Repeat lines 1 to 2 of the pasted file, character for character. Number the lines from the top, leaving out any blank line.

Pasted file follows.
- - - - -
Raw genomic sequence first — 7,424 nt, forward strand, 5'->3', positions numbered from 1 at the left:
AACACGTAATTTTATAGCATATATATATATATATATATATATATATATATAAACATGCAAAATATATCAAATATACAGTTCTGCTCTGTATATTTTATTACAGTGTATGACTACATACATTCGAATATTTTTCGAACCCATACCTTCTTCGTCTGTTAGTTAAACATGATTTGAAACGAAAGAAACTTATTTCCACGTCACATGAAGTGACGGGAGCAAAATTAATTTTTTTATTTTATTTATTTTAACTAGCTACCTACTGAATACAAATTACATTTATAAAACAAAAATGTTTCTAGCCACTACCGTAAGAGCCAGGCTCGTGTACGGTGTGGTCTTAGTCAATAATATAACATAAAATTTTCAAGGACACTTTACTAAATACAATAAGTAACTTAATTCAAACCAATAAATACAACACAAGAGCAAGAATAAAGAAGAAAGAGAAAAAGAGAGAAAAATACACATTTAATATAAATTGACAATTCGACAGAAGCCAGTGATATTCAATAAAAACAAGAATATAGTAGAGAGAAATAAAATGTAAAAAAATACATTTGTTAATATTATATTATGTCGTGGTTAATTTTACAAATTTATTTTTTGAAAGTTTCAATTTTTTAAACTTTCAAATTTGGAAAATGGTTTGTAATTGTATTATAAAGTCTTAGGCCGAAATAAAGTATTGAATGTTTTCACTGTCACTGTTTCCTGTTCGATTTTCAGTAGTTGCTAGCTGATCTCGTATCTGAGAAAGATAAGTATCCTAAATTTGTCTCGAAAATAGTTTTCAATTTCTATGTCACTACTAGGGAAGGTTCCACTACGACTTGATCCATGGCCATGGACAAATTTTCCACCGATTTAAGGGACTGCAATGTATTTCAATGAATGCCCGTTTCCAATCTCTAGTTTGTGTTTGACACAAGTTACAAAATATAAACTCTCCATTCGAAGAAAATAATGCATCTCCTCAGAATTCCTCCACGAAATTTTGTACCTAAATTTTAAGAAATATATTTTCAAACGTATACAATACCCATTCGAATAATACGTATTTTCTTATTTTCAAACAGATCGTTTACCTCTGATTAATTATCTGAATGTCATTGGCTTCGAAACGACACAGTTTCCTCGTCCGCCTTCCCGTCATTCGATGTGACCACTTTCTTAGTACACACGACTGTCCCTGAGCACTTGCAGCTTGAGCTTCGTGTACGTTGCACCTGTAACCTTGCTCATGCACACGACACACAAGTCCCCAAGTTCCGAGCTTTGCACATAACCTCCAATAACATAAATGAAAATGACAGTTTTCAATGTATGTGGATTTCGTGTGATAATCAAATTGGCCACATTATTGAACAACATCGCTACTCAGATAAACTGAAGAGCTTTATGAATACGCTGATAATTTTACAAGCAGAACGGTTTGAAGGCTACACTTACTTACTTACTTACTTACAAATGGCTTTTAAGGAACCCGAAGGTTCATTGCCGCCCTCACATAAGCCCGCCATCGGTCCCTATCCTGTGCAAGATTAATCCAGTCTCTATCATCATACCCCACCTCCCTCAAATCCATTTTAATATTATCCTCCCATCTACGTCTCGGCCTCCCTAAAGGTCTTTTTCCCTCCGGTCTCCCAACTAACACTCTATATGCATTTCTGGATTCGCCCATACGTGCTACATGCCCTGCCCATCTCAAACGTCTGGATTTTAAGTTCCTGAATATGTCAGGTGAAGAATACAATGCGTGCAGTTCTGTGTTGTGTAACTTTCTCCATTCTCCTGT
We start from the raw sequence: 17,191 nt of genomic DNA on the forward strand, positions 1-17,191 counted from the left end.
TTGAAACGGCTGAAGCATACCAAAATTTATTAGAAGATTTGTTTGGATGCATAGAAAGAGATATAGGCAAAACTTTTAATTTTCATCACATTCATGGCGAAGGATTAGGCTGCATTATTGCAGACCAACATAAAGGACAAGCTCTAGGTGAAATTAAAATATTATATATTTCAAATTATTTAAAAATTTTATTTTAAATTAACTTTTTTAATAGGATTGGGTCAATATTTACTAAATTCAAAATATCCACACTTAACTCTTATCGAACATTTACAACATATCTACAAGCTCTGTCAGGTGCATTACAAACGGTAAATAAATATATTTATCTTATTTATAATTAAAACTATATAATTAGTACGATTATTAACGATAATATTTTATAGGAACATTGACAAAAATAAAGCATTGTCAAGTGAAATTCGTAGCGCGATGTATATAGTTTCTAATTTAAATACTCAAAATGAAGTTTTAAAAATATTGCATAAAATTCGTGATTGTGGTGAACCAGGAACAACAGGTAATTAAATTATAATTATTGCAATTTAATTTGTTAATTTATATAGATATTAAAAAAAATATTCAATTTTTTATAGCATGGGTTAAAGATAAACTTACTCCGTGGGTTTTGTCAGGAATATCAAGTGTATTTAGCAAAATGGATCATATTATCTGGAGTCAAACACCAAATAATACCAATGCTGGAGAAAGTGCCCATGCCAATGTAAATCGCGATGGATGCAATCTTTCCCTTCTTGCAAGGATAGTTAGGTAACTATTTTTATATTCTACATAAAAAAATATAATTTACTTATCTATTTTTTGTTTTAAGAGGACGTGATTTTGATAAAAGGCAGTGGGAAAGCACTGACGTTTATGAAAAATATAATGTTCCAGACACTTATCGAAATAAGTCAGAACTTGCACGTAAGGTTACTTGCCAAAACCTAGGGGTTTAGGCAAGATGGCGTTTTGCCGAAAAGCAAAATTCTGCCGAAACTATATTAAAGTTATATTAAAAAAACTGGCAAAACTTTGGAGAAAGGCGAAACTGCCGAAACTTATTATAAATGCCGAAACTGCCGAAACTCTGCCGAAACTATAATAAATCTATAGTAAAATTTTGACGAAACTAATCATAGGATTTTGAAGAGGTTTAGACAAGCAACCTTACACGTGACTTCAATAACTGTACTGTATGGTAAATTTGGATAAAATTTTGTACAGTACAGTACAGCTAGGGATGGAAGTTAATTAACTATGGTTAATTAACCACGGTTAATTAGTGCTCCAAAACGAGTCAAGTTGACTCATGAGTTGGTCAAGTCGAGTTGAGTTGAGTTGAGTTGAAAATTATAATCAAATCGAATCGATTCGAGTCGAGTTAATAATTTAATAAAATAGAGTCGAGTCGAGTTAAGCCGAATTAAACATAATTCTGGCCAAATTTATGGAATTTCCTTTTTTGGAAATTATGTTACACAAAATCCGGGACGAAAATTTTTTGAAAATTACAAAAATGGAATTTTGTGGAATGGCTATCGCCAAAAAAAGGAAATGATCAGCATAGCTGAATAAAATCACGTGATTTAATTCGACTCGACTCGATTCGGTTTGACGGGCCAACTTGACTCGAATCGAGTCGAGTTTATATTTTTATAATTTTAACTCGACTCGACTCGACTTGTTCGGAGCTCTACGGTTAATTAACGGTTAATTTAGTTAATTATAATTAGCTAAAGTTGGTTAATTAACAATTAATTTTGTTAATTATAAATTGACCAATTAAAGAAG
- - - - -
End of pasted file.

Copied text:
Raw genomic sequence first — 7,424 nt, forward strand, 5'->3', positions numbered from 1 at the left:
AACACGTAATTTTATAGCATATATATATATATATATATATATATATATATAAACATGCAAAATATATCAAATATACAGTTCTGCTCTGTATATTTTATTACAGTGTATGACTACATACATTCGAATATTTTTCGAACCCATACCTTCTTCGTCTGTTAGTTAAACATGATTTGAAACGAAAGAAACTTATTTCCACGTCACATGAAGTGACGGGAGCAAAATTAATTTTTTTATTTTATTTATTTTAACTAGCTACCTACTGAATACAAATTACATTTATAAAACAAAAATGTTTCTAGCCACTACCGTAAGAGCCAGGCTCGTGTACGGTGTGGTCTTAGTCAATAATATAACATAAAATTTTCAAGGACACTTTACTAAATACAATAAGTAACTTAATTCAAACCAATAAATACAACACAAGAGCAAGAATAAAGAAGAAAGAGAAAAAGAGAGAAAAATACACATTTAATATAAATTGACAATTCGACAGAAGCCAGTGATATTCAATAAAAACAAGAATATAGTAGAGAGAAATAAAATGTAAAAAAATACATTTGTTAATATTATATTATGTCGTGGTTAATTTTACAAATTTATTTTTTGAAAGTTTCAATTTTTTAAACTTTCAAATTTGGAAAATGGTTTGTAATTGTATTATAAAGTCTTAGGCCGAAATAAAGTATTGAATGTTTTCACTGTCACTGTTTCCTGTTCGATTTTCAGTAGTTGCTAGCTGATCTCGTATCTGAGAAAGATAAGTATCCTAAATTTGTCTCGAAAATAGTTTTCAATTTCTATGTCACTACTAGGGAAGGTTCCACTACGACTTGATCCATGGCCATGGACAAATTTTCCACCGATTTAAGGGACTGCAATGTATTTCAATGAATGCCCGTTTCCAATCTCTAGTTTGTGTTTGACACAAGTTACAAAATATAAACTCTCCATTCGAAGAAAATAATGCATCTCCTCAGAATTCCTCCACGAAATTTTGTACCTAAATTTTAAGAAATATATTTTCAAACGTATACAATACCCATTCGAATAATACGTATTTTCTTATTTTCAAACAGATCGTTTACCTCTGATTAATTATCTGAATGTCATTGGCTTCGAAACGACACAGTTTCCTCGTCCGCCTTCCCGTCATTCGATGTGACCACTTTCTTAGTACACACGACTGTCCCTGAGCACTTGCAGCTTGAGCTTCGTGTACGTTGCACCTGTAACCTTGCTCATGCACACGACACACAAGTCCCCAAGTTCCGAGCTTTGCACATAACCTCCAATAACATAAATGAAAATGACAGTTTTCAATGTATGTGGATTTCGTGTGATAATCAAATTGGCCACATTATTGAACAACATCGCTACTCAGATAAACTGAAGAGCTTTATGAATACGCTGATAATTTTACAAGCAGAACGGTTTGAAGGCTACACTTACTTACTTACTTACTTACAAATGGCTTTTAAGGAACCCGAAGGTTCATTGCCGCCCTCACATAAGCCCGCCATCGGTCCCTATCCTGTGCAAGATTAATCCAGTCTCTATCATCATACCCCACCTCCCTCAAATCCATTTTAATATTATCCTCCCATCTACGTCTCGGCCTCCCTAAAGGTCTTTTTCCCTCCGGTCTCCCAACTAACACTCTATATGCATTTCTGGATTCGCCCATACGTGCTACATGCCCTGCCCATCTCAAACGTCTGGATTTTAAGTTCCTGAATATGTCAGGTGAAGAATACAATGCGTGCAGTTCTGTGTTGTGTAACTTTCTCCATTCTCCTGT